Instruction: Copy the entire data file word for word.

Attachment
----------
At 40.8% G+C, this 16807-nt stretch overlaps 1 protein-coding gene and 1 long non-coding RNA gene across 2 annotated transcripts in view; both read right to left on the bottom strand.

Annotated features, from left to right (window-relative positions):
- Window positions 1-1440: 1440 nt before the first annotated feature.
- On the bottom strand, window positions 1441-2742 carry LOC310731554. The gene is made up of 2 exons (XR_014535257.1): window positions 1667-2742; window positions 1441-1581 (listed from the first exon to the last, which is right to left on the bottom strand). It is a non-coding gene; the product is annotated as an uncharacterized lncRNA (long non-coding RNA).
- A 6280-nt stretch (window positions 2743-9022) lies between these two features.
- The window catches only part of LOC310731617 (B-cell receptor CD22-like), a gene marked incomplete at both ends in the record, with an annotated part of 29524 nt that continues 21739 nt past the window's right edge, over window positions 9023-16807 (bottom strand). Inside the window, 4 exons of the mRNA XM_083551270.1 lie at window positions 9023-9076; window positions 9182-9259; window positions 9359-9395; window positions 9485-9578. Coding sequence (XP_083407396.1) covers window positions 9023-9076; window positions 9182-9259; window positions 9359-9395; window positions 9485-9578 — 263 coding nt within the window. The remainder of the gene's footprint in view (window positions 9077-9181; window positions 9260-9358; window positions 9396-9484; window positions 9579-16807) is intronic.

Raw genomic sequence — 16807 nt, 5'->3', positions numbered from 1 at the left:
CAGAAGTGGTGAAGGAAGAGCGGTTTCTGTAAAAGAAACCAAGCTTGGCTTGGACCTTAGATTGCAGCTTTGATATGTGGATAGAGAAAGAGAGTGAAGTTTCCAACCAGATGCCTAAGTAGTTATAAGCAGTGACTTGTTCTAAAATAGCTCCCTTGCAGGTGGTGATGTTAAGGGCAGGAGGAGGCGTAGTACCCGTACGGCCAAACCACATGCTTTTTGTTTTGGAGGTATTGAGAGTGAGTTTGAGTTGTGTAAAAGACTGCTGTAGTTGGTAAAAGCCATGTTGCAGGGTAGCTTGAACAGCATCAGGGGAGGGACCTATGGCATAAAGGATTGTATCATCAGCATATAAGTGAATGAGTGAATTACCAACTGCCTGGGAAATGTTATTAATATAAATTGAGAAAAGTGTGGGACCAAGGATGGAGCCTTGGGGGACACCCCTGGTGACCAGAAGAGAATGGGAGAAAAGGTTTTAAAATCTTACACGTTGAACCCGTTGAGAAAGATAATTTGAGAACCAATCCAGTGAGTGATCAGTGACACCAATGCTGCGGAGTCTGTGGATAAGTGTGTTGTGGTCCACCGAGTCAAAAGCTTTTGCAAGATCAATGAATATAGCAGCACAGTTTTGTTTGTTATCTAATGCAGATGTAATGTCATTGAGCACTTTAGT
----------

At 40.8% G+C, this 16807-nt stretch overlaps 1 protein-coding gene and 1 long non-coding RNA gene across 2 annotated transcripts in view; both read right to left on the bottom strand.

Annotated features, from left to right (window-relative positions):
- Window positions 1-1440: 1440 nt before the first annotated feature.
- On the bottom strand, window positions 1441-2742 carry LOC310731554. The gene is made up of 2 exons (XR_014535257.1): window positions 1667-2742; window positions 1441-1581 (listed from the first exon to the last, which is right to left on the bottom strand). It is a non-coding gene; the product is annotated as an uncharacterized lncRNA (long non-coding RNA).
- A 6280-nt stretch (window positions 2743-9022) lies between these two features.
- The window catches only part of LOC310731617 (B-cell receptor CD22-like), a gene marked incomplete at both ends in the record, with an annotated part of 29524 nt that continues 21739 nt past the window's right edge, over window positions 9023-16807 (bottom strand). Inside the window, 4 exons of the mRNA XM_083551270.1 lie at window positions 9023-9076; window positions 9182-9259; window positions 9359-9395; window positions 9485-9578. Coding sequence (XP_083407396.1) covers window positions 9023-9076; window positions 9182-9259; window positions 9359-9395; window positions 9485-9578 — 263 coding nt within the window. The remainder of the gene's footprint in view (window positions 9077-9181; window positions 9260-9358; window positions 9396-9484; window positions 9579-16807) is intronic.

Raw genomic sequence — 16807 nt, 5'->3', positions numbered from 1 at the left:
CAGAAGTGGTGAAGGAAGAGCGGTTTCTGTAAAAGAAACCAAGCTTGGCTTGGACCTTAGATTGCAGCTTTGATATGTGGATAGAGAAAGAGAGTGAAGTTTCCAACCAGATGCCTAAGTAGTTATAAGCAGTGACTTGTTCTAAAATAGCTCCCTTGCAGGTGGTGATGTTAAGGGCAGGAGGAGGCGTAGTACCCGTACGGCCAAACCACATGCTTTTTGTTTTGGAGGTATTGAGAGTGAGTTTGAGTTGTGTAAAAGACTGCTGTAGTTGGTAAAAGCCATGTTGCAGGGTAGCTTGAACAGCATCAGGGGAGGGACCTATGGCATAAAGGATTGTATCATCAGCATATAAGTGAATGAGTGAATTACCAACTGCCTGGGAAATGTTATTAATATAAATTGAGAAAAGTGTGGGACCAAGGATGGAGCCTTGGGGGACACCCCTGGTGACCAGAAGAGAATGGGAGAAAAGGTTTTAAAATCTTACACGTTGAACCCGTTGAGAAAGATAATTTGAGAACCAATCCAGTGAGTGATCAGTGACACCAATGCTGCGGAGTCTGTGGATAAGTGTGTTGTGGTCCACCGAGTCAAAAGCTTTTGCAAGATCAATGAATATAGCAGCACAGTTTTGTTTGTTATCTAATGCAGATGTAATGTCATTGAGCACTTTAGT